3. Use visual cues to spark your creativity. Google a particular word and look for images. Find one that speaks to you, and then write about it. It could be a poem or a story, the main point is to allow your creativity to flow.
  4. Write a haiku. This simple form of poetry is a lovely practice to try out. You could open a book and find the first word that catches your attention, then write a haiku based on it. At its simplest, a haiku is made up of three lines with a 5/7/5 syllable structure. For example: sensuality/ brings joy and inspiration/ in moderation.

If none of these rock your boat, do a google search for writing exercises, or ask friends what they do. You’re sure to find something you’ll enjoy, and there are so many ways it can benefit you. So, just write!

References:

BEAN, J. C. 2011. Engaging Ideas: The Professor’s Guide to Integrating Writing, Critical Thinking, and Active Learning in the Classroom. , San Francisco, Jossey-Bass.

GRANT, A. & DUTTON, J. 2012. Beneficiary or benefactor: are people more prosocial when they reflect on receiving or giving? Psychol Sci, 23, 1033-9.

KAUFMAN, P. 2013. Scribo Ergo Cogito. Teaching Sociology, 41, 70-81.

KING, L. A. 2001. The Health Benefits of Writing About Life Goals. PSPB, 27, 798-807.

MILES, K. P., EHRI, L. C. & LAUTERBACH, M. D. 2016. Mnemonic Value of Orthography for Vocabulary Learning in Monolinguals and Language Minority English-Speaking College Students. Journal of College Reading and Learning, 46, 99-112.

PENNEBAKER, J. W. 1997. Writing About Emotional Experiences As A Therapeutic Process. Psychological Science, 8, 162-166.

PENNEBAKER, J. W. 1999. Forming a Story: The Health Benefits of Narrative. Journal of Clinical Psychology, 55, 1243-1254.

SLATCHER, R. B. & PENNEBAKER, J. W. 2006. How Do I Love Thee? Let Me Count the Words: The Social Effects of Expressive Writing. Psychological Science, 17, 660-664.

SULLIVAN, A. & BROWN, M. 2015. Reading for pleasure and progress in vocabulary and mathematics. British Educational Research Journal, 41, 971-991.

TAUSCZIK, Y. R. & PENNEBAKER, J. W. 2010. The Psychological Meaning of Words: LIWC and Computerized Text Analysis Methods. Journal of Language and Social Psychology, 29, 24-54.

How Ready Meals Keep You Addicted to Sugar, or Why the Third Princess Inherited the Kingdom

Life is so busy, who has time (and the skills) to cook food from scratch for every meal?

Who Cooks For Whom?

It’s not just in our modern day that people have turned to other people to make their food.  Street food exists in most cultures that are even vaguely urban.  And the rich of every society has enjoyed the benefits of paying people to cook for them, be they Pharoahs, Roman citizens, or feudal lords.

Now, getting other peope to make your food for you has become incredibly affordable.  Possibly even cheaper than trying to cook for yourself, given economies of scale.  It’s a strange irony that it is now corporations who make money from people buying food made by others, rather than it being just the wealthy who pay for their food.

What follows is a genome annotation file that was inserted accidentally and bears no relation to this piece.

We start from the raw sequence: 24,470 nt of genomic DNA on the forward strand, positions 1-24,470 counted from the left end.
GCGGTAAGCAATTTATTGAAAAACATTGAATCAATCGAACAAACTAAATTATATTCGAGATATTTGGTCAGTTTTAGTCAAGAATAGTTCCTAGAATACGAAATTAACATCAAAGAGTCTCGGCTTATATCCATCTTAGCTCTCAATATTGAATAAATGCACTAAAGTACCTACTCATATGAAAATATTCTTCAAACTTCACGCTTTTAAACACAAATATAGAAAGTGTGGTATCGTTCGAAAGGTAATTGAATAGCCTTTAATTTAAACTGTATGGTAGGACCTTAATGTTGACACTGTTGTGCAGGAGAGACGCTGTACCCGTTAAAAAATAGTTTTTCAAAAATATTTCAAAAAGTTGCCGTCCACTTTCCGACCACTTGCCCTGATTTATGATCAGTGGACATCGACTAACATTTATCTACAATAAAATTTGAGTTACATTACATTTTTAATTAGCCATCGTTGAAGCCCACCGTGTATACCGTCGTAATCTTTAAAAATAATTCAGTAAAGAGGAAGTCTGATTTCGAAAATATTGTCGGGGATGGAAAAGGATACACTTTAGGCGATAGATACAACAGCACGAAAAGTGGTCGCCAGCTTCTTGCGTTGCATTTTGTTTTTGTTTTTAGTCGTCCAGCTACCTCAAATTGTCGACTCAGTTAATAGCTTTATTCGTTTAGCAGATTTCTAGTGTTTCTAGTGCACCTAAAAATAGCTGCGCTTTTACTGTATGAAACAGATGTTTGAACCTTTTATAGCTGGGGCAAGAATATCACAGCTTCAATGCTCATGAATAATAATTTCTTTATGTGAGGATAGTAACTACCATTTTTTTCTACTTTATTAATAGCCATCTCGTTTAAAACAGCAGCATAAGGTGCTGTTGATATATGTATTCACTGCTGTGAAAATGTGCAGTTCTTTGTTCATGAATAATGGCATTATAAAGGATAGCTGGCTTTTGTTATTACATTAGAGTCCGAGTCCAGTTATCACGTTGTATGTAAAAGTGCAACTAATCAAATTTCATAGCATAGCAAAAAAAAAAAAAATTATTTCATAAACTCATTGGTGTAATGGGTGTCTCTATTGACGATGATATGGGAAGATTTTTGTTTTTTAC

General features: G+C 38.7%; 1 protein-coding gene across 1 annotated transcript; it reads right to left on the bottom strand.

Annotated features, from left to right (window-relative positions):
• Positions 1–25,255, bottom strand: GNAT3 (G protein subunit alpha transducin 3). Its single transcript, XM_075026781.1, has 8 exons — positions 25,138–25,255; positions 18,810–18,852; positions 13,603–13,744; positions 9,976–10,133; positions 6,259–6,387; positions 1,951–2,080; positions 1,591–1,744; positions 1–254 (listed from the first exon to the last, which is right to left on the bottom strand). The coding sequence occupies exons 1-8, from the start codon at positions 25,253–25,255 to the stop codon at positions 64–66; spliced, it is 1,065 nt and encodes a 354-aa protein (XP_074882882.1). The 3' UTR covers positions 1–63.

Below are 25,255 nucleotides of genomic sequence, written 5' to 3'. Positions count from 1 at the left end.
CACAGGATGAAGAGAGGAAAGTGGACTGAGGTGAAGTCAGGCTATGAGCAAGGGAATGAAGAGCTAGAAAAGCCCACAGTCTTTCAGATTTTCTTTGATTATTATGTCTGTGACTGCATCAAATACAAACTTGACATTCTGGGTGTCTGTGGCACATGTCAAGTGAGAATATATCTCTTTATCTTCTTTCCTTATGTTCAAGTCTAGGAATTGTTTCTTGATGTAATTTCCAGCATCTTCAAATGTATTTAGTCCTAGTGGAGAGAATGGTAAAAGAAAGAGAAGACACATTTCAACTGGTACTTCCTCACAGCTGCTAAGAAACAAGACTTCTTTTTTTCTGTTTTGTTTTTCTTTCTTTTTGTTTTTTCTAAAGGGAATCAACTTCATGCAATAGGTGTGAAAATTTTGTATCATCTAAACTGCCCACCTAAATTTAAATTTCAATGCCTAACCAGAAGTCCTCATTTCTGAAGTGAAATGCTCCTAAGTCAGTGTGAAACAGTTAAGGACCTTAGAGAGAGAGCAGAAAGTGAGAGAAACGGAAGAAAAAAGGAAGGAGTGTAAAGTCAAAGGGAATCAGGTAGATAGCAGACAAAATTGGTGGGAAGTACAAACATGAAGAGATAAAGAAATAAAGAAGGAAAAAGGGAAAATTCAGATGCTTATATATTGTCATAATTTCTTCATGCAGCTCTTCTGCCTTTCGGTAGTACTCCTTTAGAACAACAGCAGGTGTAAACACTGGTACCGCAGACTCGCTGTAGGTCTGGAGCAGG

Whether it’s a takeaway from a local restaurant or a ready meal from the supermarket, food prepared by someone else is now within the reach of almost everyone.  However, is that a good thing?

What’s In Your Food?

There’s a fairytale in which a King asks his daughters to give him the most valuable thing in the kingdom, to decide who should become Queen after him.  He is very unimpressed by his third daughter, who gives him salt.  Until, that is, he has to eat food without salt.

Now, you may have noticed that over the last decade there has been a huge upsurge in foods that mix salt and sugar.  For example, all those yummy salted caramel chocolates, or sea salt chocolate, or salty and sweet popcorn.  These are just the obvious tip of the sugar and salt iceberg.

Salt is a flavour enhancer, and it can even enhance the already powerful (and addictive) delights of sugar.  Sweet and savoury are no longer seen as things to be kept separate, but are often combined.  And even when the two aren’t sold as complementary flavours, most prepared foods do combine them.

For example, look at the label on any ready made sauce, like a bolognaise or a thai green curry.  There is sugar in practically all of them, and plenty of salt, too.

It’s Not Just Ready Meals

In fact, it’s not just ready meals and other processed foods.  If you look at a cookery book from fifty years ago and compare the recipes, you’ll find they contain a lot less sugar and salt than the equivalent recipes in a book today!  So, even if you’re cooking at home, you may be putting quite a bit of salt and sugar into your food.

So, what’s the solution?

Eat More Real Food

Eating real food is faster, easier and cheaper than you may think.  Even if you don’t want to change everything, just adding a few elements of real food will make a difference.

For example, alongside something you get from the supermarket, you could steam up some fresh veggies.  Or cook your own rice to go with a takeaway.

A great mantra for cooking real food is KISS: Keep it Short and Simple.  Depending on your diet, you could have pasta with steamed veg and either some tofu, some almonds or some salmon.  Just add a little oil and some herbs (or chili, if you’re so inclined), and you have a healthy meal in minutes.

Fall In Love With Fruit

If you have a sweet tooth, try substituting fruit for some of your sweet treats.  Medjool dates, for instance, are incredibly sweet and juicy.  Or try dipping some chopped fruit into dark chocolate for a choc-fix with less calories and more nutrients.